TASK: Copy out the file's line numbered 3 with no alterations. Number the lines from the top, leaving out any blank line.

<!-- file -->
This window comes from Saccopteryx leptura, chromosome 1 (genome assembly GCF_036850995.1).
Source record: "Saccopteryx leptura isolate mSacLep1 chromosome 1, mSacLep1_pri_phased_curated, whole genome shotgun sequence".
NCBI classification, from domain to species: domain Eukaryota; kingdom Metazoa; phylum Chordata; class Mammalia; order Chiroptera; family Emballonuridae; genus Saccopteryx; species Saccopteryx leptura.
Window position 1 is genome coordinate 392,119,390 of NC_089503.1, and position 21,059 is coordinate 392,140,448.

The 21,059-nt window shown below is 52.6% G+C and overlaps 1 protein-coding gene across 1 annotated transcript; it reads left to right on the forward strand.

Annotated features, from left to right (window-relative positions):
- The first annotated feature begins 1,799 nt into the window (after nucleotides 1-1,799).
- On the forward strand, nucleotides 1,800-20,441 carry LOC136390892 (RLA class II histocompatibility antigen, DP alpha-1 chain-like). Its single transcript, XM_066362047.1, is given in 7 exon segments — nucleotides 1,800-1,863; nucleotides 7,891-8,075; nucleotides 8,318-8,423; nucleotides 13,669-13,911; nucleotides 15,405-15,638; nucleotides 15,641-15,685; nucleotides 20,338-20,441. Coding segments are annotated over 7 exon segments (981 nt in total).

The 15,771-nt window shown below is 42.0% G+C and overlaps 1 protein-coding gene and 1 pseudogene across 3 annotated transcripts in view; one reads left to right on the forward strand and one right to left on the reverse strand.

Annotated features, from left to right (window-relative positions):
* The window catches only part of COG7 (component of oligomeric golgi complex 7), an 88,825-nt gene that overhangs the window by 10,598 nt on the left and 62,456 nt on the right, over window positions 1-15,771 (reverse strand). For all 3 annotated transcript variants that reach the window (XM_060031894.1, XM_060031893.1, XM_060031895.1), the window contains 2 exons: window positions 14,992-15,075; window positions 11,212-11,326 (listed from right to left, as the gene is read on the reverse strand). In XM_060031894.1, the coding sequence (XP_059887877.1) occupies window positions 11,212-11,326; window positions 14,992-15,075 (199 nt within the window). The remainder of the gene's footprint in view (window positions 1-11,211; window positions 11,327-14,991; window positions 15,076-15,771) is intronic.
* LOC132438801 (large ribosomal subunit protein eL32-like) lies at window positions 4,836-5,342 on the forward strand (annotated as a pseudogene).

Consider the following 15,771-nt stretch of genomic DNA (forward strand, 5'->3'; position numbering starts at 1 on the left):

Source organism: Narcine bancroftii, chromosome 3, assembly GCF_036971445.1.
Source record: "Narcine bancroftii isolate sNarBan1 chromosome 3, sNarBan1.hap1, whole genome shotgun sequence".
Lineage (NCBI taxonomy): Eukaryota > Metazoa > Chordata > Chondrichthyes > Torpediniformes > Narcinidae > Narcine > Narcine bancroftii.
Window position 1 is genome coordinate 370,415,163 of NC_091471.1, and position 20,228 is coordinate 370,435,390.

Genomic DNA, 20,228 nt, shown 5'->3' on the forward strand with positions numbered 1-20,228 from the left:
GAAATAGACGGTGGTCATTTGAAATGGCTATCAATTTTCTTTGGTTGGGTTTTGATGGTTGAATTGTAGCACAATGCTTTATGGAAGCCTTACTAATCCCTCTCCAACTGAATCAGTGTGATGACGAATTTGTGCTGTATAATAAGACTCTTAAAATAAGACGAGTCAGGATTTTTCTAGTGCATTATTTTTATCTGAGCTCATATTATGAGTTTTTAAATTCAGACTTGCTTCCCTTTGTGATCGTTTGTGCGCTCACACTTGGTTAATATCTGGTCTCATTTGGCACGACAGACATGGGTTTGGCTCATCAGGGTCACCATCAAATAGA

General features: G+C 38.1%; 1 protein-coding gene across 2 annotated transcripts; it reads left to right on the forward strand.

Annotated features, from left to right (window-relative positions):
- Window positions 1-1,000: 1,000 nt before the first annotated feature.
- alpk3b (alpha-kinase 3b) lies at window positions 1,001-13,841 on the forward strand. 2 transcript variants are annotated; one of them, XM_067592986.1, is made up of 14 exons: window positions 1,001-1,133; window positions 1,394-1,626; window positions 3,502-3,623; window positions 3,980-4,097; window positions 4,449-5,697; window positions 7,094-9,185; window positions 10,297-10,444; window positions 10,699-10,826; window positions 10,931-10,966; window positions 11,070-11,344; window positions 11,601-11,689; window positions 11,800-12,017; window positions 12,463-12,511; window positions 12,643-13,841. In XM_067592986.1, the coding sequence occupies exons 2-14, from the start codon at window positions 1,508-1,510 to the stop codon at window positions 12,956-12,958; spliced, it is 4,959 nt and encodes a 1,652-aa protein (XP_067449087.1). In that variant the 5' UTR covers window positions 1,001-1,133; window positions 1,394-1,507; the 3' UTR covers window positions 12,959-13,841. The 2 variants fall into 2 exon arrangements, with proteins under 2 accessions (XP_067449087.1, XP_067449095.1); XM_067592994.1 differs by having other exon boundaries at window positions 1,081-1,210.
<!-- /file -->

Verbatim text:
NCBI classification, from domain to species: domain Eukaryota; kingdom Metazoa; phylum Chordata; class Mammalia; order Chiroptera; family Emballonuridae; genus Saccopteryx; species Saccopteryx leptura.